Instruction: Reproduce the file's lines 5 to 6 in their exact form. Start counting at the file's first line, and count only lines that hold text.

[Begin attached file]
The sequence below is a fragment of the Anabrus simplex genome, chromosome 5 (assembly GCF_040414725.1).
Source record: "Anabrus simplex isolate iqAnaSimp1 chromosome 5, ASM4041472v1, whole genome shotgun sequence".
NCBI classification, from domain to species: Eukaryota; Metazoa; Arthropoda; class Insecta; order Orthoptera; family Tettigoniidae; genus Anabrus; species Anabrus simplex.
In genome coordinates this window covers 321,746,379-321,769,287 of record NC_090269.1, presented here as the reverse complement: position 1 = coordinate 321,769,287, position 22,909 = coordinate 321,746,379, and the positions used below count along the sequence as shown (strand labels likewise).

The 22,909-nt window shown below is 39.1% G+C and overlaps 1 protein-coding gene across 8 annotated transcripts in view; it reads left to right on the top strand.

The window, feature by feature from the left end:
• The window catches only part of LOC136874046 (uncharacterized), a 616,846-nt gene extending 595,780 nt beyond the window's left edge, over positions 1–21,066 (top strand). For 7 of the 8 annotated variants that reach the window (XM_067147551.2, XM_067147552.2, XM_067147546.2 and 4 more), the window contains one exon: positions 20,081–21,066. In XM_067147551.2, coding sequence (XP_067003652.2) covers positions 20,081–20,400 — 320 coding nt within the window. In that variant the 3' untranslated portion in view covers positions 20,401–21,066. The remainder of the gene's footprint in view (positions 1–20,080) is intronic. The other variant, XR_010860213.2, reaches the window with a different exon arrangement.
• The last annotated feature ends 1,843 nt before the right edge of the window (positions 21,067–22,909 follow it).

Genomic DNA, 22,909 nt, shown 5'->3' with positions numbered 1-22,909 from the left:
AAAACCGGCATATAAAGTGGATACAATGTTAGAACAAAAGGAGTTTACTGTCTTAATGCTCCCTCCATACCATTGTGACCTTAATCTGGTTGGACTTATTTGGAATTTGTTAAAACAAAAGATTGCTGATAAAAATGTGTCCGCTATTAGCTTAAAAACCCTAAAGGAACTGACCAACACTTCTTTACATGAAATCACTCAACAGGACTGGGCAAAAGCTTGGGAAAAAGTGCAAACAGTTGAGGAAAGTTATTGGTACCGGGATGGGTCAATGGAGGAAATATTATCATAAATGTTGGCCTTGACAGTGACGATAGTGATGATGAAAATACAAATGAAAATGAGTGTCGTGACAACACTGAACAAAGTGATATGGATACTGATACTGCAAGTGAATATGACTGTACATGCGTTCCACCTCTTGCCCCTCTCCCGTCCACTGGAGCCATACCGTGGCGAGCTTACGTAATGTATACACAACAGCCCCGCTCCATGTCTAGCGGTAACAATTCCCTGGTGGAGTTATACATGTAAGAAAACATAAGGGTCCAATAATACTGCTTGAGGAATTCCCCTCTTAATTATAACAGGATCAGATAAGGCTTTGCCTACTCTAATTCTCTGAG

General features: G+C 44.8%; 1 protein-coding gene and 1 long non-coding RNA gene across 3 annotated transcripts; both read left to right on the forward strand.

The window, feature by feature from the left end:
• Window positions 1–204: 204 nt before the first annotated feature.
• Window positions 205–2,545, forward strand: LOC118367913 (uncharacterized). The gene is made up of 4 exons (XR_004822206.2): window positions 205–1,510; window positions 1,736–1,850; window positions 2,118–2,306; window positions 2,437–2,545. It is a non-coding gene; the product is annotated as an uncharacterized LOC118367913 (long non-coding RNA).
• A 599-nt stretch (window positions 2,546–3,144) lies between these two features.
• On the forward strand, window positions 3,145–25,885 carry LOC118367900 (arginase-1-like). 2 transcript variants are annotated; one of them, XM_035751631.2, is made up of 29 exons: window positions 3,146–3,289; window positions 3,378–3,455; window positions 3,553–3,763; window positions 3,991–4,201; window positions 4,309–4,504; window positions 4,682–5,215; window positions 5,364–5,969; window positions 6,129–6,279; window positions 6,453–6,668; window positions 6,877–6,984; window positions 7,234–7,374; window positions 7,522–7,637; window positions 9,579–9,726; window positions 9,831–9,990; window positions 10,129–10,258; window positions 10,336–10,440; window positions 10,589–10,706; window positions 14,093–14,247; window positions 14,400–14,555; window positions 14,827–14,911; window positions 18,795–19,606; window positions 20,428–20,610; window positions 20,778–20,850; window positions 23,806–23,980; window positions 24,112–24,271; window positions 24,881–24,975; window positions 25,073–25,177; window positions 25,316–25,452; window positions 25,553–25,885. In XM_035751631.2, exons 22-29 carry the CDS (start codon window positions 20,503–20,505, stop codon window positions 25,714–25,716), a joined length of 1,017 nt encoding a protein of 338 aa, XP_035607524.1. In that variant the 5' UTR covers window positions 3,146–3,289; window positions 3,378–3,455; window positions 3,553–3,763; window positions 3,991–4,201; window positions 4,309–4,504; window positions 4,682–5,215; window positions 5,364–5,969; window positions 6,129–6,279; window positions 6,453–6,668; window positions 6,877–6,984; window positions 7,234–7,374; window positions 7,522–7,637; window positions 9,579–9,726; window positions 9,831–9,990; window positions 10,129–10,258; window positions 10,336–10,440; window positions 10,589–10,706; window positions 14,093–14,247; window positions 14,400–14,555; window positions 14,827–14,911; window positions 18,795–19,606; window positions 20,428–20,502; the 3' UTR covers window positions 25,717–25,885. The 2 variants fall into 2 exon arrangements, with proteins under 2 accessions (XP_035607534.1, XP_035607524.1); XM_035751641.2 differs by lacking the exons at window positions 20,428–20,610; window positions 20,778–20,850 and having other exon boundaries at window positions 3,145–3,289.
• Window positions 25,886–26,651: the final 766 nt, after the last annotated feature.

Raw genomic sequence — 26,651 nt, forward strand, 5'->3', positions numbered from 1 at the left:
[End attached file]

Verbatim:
The 22,909-nt window shown below is 39.1% G+C and overlaps 1 protein-coding gene across 8 annotated transcripts in view; it reads left to right on the top strand.

The window, feature by feature from the left end: